In response to the mammoth task we set them, the seven students in our Think Tank decided to focus on millennials who are trapped in the ever-narrowing gap between escalating house prices and eligibility for social housing. The research they undertook was incredibly thorough, albeit somewhat overwhelming at times due to the vast quantity of information to wade through. They analysed existing policy bias and critiqued extant funding models, amassed their own body of quantitative data through surveys and interviews, researched the history of domestic life, and evaluated spatial precedents both in the UK and overseas. Over the course of the project they established ED/GY: Ethical Dwellings for Generation Y, which proposes a new spatial and financial model of collective ownership responding directly to the evolving daily rituals and living patterns of millennials. The concept allows residents to build equity at an affordable rate by pooling resources between larger groups and placing importance on economies of sharing and strong communities.

We were blown away by the high quality of work and research that the students produced, which has since been featured in Architect's Journal as the stand out project from the school.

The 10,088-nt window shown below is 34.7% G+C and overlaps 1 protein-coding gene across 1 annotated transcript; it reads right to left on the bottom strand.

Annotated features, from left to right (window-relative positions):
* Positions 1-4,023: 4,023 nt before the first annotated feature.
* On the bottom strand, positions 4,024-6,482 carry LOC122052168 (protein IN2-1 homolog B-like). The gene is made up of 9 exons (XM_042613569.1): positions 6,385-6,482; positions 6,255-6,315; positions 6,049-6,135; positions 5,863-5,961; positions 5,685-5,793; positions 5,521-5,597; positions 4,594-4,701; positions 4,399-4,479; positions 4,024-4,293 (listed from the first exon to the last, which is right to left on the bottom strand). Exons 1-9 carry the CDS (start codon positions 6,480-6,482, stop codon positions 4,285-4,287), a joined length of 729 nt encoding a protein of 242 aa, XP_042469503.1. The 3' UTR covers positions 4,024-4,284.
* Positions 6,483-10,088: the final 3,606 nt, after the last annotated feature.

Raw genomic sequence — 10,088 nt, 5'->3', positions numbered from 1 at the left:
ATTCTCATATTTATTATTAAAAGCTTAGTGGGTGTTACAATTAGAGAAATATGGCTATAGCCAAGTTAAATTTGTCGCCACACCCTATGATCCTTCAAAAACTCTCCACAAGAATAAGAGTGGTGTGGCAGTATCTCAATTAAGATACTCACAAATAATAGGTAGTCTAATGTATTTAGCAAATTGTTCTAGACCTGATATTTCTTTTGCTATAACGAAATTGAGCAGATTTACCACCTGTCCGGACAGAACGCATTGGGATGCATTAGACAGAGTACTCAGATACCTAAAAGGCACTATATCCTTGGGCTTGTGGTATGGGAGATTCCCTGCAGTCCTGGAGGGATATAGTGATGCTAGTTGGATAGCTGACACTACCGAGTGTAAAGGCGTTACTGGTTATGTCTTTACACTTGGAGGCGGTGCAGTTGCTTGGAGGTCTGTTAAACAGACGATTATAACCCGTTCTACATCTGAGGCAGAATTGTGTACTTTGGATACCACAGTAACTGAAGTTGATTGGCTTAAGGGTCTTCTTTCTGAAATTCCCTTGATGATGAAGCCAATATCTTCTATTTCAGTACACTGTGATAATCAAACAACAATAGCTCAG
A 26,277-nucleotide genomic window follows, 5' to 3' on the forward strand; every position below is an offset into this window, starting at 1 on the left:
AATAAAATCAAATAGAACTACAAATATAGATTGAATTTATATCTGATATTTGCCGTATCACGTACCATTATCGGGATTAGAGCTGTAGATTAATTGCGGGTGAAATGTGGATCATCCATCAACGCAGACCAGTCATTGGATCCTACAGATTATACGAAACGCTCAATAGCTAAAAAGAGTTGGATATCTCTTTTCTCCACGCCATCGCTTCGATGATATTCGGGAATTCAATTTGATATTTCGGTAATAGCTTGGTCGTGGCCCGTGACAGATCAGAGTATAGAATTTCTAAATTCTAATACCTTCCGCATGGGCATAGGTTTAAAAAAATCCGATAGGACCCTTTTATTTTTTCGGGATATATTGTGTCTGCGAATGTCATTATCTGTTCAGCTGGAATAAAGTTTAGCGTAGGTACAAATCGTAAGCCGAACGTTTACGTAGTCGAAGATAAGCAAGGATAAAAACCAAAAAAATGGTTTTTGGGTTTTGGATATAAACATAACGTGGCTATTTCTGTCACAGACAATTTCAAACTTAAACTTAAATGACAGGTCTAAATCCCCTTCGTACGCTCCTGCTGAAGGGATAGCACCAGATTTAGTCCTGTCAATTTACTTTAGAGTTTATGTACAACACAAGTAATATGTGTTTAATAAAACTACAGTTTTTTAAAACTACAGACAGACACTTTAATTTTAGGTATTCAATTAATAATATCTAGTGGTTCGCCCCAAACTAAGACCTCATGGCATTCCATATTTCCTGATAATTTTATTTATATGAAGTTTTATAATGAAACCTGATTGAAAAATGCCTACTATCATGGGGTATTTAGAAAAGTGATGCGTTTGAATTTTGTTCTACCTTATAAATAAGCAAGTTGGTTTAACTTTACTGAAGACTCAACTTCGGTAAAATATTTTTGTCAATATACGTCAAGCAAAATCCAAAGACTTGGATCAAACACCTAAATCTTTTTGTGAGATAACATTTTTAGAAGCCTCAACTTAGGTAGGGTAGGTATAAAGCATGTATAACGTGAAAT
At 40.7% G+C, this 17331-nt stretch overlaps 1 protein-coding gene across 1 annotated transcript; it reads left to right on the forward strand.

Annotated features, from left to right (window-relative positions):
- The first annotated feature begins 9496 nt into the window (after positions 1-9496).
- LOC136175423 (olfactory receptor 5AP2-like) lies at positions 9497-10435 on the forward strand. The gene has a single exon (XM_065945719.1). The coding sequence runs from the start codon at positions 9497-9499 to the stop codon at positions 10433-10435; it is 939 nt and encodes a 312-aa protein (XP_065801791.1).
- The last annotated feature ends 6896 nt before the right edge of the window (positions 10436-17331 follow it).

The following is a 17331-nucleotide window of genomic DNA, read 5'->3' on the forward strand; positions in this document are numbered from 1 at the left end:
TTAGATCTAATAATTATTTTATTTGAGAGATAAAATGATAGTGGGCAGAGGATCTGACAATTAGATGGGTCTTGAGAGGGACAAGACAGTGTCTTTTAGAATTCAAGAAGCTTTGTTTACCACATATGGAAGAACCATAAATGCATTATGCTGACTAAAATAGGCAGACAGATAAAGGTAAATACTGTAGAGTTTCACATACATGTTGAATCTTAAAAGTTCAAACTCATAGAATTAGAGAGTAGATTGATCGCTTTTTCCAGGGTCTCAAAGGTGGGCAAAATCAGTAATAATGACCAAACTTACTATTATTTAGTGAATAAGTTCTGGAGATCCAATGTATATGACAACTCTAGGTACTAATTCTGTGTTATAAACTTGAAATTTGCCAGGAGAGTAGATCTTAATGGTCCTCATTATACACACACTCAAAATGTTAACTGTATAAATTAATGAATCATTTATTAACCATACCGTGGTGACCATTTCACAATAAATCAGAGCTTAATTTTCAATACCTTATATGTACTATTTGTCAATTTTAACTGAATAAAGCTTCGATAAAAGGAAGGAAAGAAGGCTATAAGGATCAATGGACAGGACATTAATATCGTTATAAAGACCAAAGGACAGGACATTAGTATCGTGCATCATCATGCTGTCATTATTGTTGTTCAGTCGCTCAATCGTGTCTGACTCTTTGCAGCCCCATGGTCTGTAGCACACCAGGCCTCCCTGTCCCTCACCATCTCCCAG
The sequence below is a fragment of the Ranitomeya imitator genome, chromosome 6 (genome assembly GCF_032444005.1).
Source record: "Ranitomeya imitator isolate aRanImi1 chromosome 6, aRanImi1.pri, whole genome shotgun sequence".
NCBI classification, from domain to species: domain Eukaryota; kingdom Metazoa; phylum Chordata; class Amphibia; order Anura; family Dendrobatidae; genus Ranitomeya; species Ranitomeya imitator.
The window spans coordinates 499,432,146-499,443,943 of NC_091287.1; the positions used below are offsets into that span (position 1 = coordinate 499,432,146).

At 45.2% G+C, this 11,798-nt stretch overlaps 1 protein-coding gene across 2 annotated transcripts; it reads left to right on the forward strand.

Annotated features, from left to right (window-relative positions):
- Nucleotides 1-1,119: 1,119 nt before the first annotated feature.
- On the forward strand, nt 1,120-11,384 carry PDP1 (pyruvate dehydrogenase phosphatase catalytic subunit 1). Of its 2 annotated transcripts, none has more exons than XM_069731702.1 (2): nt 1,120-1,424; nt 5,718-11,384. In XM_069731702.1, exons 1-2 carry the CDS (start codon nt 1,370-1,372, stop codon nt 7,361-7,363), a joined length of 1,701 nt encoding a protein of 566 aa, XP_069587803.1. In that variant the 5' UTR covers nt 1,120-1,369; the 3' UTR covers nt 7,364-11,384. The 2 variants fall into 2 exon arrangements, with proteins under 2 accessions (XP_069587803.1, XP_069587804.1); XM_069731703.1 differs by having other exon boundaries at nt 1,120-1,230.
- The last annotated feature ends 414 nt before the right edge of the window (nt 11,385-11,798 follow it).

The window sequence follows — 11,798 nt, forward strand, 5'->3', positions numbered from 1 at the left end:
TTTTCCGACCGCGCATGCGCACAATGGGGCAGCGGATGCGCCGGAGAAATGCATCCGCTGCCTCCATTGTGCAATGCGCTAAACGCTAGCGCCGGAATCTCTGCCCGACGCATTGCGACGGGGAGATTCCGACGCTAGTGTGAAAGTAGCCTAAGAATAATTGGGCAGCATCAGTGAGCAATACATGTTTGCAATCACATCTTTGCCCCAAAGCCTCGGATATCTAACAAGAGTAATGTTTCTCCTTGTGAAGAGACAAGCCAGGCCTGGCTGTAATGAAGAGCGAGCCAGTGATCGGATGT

If you would like to read more about ED/GY please click here.

The collaborative working methods of the Design Think Tank proved to be incredibly successful and provided us as a practice the opportunity to make new relationships with other practices, share experiences, and learn from other architects. The process has also allowed us to build upon our own research agenda to channel into our work; we have gained a wealth of research and practical knowledge on emerging domestic environments and typologies, as well a renewed understanding of funding models and expertise that we can apply to future projects.

Establishing and supporting affordable models of professional education has never been a more pertinent issue as we continue to address the diversity of our profession and the society it represents for today and future generations. As a practice we are incredibly proud to be part of the 50+ strong Practice Network, and more importantly one of only seven Founding Practices for the school. As we mark our first year of involvement with the LSA and welcome our brand new placement student, we look forward to another year of collaborative working, learning from our peers and students, and continuing to bridge the gap between practice, research and academia.  

By Rae Whittow-Williams 
(Project Architect & LSA Practice Mentor for PDP London)